January 10, 2017 / WNYC Radio
Malia Politzer, Emily Kassie
Journalists Malia Politzer and Emily Kassie discuss their project in the HuffingtonPost Highline, “The 21st Century Gold Rush: How the refugee crisis is changing the world economy."
At least 19 Syrian child refugees have died in Turkish factories since 2013. Image by Emily Kassie. Turkey, 2016.
December 27, 2016 /
Tom Hundley
This week: how the refugee crisis changes the world economy, migrants search for their children, and Pulitzer Center staff picks for a year in photos.
December 24, 2016 / The John Batchelor Show
Malia Politzer, Emily Kassie
Refugees who aren’t granted asylum in Italy usually end up staying anyway despite widespread joblessness. Benefitting from the instability is the Sicilian Mafia, otherwise known as Cosa Nostra.
Food, beds, pillows—those are luxuries in the ghettos of Agadez. Image by Emily Kassie. Niger, 2016.
December 23, 2016 / Huffington Post
Malia Politzer, Emily Kassie
These are the stories of the CEOs, criminal masterminds, pencil-pushers and low-flying vultures who have figured out how to profit from global instability, also known as human suffering.
Image by Emily Kassie. Turkey, 2016.
December 23, 2016
Malia Politzer, Emily Kassie
From smugglers in Agadez, to factory owners in Turkey, to the Italian and Nigerian mafias in Italy, and small business owners in Greece, people making a killing off the global migrant crisis.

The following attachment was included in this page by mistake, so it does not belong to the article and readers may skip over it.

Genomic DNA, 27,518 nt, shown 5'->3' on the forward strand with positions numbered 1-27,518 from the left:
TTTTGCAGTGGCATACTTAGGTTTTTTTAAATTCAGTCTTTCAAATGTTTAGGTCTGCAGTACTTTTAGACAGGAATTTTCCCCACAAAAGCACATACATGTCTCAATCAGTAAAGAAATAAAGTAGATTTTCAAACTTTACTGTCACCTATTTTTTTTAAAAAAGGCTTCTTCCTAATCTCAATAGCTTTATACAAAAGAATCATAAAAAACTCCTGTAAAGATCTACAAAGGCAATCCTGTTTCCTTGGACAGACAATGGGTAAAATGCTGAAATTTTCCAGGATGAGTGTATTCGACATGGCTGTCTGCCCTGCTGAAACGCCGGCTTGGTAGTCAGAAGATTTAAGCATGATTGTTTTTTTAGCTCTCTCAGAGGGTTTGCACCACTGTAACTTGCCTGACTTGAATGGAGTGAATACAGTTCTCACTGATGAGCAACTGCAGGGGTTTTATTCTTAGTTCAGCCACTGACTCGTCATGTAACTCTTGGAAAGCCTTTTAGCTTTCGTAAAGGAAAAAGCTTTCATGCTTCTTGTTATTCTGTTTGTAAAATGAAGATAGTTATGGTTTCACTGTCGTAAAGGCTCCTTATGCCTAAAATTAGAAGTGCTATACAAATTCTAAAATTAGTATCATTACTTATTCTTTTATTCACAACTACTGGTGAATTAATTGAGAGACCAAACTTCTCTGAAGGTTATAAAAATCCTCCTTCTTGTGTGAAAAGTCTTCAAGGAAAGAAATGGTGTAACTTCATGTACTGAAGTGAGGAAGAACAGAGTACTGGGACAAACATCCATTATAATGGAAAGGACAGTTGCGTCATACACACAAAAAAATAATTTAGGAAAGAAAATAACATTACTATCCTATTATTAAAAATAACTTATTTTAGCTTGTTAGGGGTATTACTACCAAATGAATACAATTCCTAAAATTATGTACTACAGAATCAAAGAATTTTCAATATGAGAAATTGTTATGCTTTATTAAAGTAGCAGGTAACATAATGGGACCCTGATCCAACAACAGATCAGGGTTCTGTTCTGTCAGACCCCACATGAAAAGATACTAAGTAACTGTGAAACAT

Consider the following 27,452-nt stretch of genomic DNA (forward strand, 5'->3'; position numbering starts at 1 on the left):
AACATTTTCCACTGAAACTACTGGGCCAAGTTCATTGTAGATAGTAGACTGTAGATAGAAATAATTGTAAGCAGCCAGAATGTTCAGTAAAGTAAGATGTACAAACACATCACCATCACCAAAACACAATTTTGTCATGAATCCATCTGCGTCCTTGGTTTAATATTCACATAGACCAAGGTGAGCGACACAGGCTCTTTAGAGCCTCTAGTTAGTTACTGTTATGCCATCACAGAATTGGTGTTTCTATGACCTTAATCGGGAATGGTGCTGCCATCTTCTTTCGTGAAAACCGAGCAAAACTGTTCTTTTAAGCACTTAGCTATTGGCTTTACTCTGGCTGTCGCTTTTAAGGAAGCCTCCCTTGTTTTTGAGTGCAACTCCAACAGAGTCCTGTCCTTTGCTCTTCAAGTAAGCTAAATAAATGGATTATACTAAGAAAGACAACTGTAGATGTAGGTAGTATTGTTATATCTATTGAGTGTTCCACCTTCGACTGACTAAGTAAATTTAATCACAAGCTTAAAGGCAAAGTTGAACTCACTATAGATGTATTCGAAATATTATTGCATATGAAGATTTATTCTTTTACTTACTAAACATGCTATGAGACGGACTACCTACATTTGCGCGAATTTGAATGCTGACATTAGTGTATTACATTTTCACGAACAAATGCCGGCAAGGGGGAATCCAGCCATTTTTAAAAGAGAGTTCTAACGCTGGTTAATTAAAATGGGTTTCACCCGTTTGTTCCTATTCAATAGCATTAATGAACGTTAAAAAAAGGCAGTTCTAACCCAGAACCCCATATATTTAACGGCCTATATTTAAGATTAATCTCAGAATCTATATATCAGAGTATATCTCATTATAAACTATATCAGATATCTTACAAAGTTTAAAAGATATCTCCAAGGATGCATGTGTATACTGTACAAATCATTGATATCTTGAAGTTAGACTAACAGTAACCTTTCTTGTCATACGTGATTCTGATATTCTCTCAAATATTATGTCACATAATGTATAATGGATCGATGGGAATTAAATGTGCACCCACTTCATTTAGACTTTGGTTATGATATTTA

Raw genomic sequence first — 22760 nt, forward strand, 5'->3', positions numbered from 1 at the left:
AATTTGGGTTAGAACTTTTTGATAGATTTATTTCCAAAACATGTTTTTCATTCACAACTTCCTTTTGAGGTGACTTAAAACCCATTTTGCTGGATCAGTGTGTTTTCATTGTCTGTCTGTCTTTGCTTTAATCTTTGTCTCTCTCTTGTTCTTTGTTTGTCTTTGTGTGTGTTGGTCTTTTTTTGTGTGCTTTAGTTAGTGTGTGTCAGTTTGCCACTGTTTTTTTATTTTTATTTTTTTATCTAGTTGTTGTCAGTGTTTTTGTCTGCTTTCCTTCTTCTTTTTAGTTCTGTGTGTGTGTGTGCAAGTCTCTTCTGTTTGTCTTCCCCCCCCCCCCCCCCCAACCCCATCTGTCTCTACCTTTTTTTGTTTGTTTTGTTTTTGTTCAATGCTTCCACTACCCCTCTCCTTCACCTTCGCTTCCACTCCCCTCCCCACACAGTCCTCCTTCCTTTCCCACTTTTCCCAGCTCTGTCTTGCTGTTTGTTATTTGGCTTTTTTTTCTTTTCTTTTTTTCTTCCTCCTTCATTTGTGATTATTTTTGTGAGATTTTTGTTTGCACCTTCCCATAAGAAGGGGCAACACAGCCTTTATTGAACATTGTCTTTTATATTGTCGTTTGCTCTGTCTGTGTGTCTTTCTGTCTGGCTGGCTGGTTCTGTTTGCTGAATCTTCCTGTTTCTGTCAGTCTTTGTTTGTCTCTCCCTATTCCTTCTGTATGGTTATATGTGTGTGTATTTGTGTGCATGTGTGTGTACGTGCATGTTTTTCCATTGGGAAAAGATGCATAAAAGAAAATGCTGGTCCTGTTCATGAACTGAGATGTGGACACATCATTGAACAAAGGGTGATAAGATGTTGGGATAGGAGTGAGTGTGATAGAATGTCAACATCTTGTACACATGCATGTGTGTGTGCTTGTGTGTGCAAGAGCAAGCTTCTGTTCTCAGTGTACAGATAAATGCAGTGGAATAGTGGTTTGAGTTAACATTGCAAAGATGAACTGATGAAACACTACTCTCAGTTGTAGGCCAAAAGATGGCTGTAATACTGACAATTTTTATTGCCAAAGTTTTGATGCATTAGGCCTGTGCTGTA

candoni camp
September 17, 2016 / Untold Stories
Holly Gambrell
In Candoni, a Roma camp, five Roma women are breaking out of their traditional roles to start their own business in hopes of bettering their futures.
September 17, 2016 / Untold Stories
Holly Gambrell
The Roma have been discriminated against in Italy from the time they first arrived in the country in 1400 to the present day. Will the Italian government's plan for inclusion help matters?
September 14, 2016 / Untold Stories
Holly Gambrell
Every day in Italy, the Roma face challenges of prejudice, poverty and unemployment. Their story serves as a lesson and warning for refugees entering Italy's borders.
Image by Holly Gambrell. Italy, 2016.
September 14, 2016
Holly Gambrell
This investigation into the lifestyles, struggles and cultures of the Roma people living in Rome examines how the Italian government—and citizens—treat the Roma population.
Boat wreck in Milazzo, Italy. Image courtesy of Sarah Tzinieris. Italy, 2015.
September 7, 2016 / The Guardian
Claire Provost
Ventimiglia is feeling the impact of heavier French border controls and deterrent measures, but the tension masks a wider humanitarian issue.
July 22, 2016 / Untold Stories
Amanda Ulrich
Rome is a city deeply attached to its long-held traditions and uniquely Italian way of life. What happens when new people, languages and religions make Italy’s capital their own?
The Joel Nafuma Refugee Center in Rome
July 21, 2016 / Untold Stories
Amanda Ulrich
Headlines about the European refugee crisis have become so commonplace that the issue has almost lost its shock value. Understanding one person’s story suddenly brings the crisis very close to home.
Armed guards stand watch outside of the Basilica of Santa Maria, one of the oldest churches in Rome. After the terrorist attacks in Paris and Brussels, soldiers have been stationed all over the city in tourist-centric areas: in front of government buildings, piazzas and even university campuses. Image by Amanda Ulrich. Italy, 2016.
July 17, 2016 / Untold Stories
Amanda Ulrich
Refugees who make it to Rome are entering an environment they weren’t necessarily expecting: one that’s heavily polarized politically and full of distrust.

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